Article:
But, regardless of that, the claim that No Little Girl ever dreams of growing up to be a sex worker is in itself false.
How do I know this? Because I was one of them. From the earliest age I can remember, before I knew what sex was, what orgasms were, what lust or love or desire was… Before any of that I knew I liked it. I knew about the sensations and the way it made me feel. I knew I wanted to explore it. As I grew up and learnt words to put to those feelings I got even more curious, and at whatever age it was that I finally found out some people have sex as a job it was something I wanted to do. I have since met hundreds of women who have said the same, and even more who have said they were fascinated by sex and sexual feelings as a kid even if they didn’t necessarily want to do it for work, hell even Dolly Parton claims she looks the way she looks because she modelled herself on the town hooker she once spotted as a child and was fascinated by.
It’s also important to note, because you will NEVER see anti sex work protestors speak of it as it ruins their narrative, that not all sex workers are women, and not all sex work clients are men. This is actually one of the most important omissions in their arguments because it shows the truth. That women using sex as work makes them uncomfortable because sex itself makes them uncomfortable. It’s got NOTHING to do with “protecting’ women and everything to do with “controlling” women’s sexuality and sexual independence, ironically just like what they say they are trying to fight. It’s a bizarre and twisted point of view that has stemmed from the backwards and dangerous way we speak and learn and teach about sex.
We drill sex negativity into children in so many ways, whether it’s referring to certain parts of their body as “rude” or punishing them for exploring themselves “Don’t touch there it’s dirty!” or expecting girls to be “pure” and policing the length of their skirts or bare shoulders. It’s not only ridiculous (there is nothing wrong with bodies) it’s also incredibly dangerous to their growth and development into a healthy adult. The thing is children DO think about sex or the good-feeling sensations they get in their tummies and, while sex itself is certainly not an act for children, the education around it must be positive and void of shame so that they can feel free and safe to explore and learn and have a solid base of facts and family and love to fall back on when things get tricky or confusing. And you know what? If any of those children do decide when they’re older that they want to work in the sex industry, it is up to us as the generation before to provide safe and healthy environments for them to do so. Pushing for a ban on the industry in the name of stopping trafficking is as useless as shutting down the local pharmacy because someone has a meth lab on the street.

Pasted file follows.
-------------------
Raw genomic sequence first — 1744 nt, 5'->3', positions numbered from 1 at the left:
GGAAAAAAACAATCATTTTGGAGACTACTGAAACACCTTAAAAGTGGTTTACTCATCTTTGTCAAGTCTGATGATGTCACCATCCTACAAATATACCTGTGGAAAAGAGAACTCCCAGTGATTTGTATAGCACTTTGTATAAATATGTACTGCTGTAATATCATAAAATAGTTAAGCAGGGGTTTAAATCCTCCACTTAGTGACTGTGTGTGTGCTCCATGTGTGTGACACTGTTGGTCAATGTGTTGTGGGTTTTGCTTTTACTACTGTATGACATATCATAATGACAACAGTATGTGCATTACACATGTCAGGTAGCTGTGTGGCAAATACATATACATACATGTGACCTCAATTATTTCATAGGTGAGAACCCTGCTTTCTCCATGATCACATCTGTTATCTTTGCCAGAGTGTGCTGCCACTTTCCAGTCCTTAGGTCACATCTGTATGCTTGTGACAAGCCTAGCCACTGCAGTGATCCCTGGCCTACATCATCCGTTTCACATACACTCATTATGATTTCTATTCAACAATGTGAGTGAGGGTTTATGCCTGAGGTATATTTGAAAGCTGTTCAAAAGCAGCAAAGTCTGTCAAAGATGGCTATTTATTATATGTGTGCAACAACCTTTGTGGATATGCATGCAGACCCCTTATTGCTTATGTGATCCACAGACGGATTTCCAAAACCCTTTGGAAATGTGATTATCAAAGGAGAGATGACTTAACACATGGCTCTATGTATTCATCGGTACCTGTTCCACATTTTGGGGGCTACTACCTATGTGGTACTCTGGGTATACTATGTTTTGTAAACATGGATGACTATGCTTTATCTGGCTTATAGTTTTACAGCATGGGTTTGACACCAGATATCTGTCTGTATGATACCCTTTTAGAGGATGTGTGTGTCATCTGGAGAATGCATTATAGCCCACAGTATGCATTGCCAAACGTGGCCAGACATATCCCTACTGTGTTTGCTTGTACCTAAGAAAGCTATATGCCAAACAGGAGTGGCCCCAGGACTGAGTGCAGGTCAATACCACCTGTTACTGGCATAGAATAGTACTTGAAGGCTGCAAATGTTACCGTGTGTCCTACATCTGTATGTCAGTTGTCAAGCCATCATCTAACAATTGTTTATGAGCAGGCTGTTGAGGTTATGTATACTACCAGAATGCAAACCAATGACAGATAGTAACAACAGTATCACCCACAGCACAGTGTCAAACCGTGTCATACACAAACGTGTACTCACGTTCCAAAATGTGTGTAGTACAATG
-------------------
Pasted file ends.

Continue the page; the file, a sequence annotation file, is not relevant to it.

Sex work IS work. It is a valid and necessary job that provides comfort and intimacy and fun as well as financial security and independence for the people who do it. Regardless of if the provider is working from the penthouse suite of a fancy hotel or on the street, each of them, and every level in between, deserves respect and security and protection and the only way that this can be done is with decriminalisation. It doesn’t actually matter if YOU personally would never do that job or find it distasteful, it’s not about you. It’s about the fact that sex work is not ever going to go away and it shouldn’t have to. That sex trafficking is NOT the same and there are already laws and legislations in place for combatting it. And that as humans living on the same planet we have an obligation to make sure everyone doing a job is kept safe and has the same rights and protections as anyone else doing a job.
If you need any more proof that I am not alone and that sex workers and women around the world actually DID think about sex and pleasure when they were kids, go and search out the hashtag. In true internet activist style it has been taken over by sex positivity and stories from all over the world and all over the gender spectrum showing how false this claim really is and what a ridiculous logic leap they’ve taken.
In my activism and my feminism I truly believe that the only thing little girls should ever grow up not wanting to do is silence other women and stifle their choices (some of whom are the most vulnerable and marginalised in the world) and put them in unsafe and dangerous positions just because what they’ve chosen to do makes her feel icky. Listen to sex workers, provide them with rights not rescue, and join the fight for decriminalisation… And please, stop using children to clutch at your pearls. Their hands are only small and they’d rather be playing with Lego.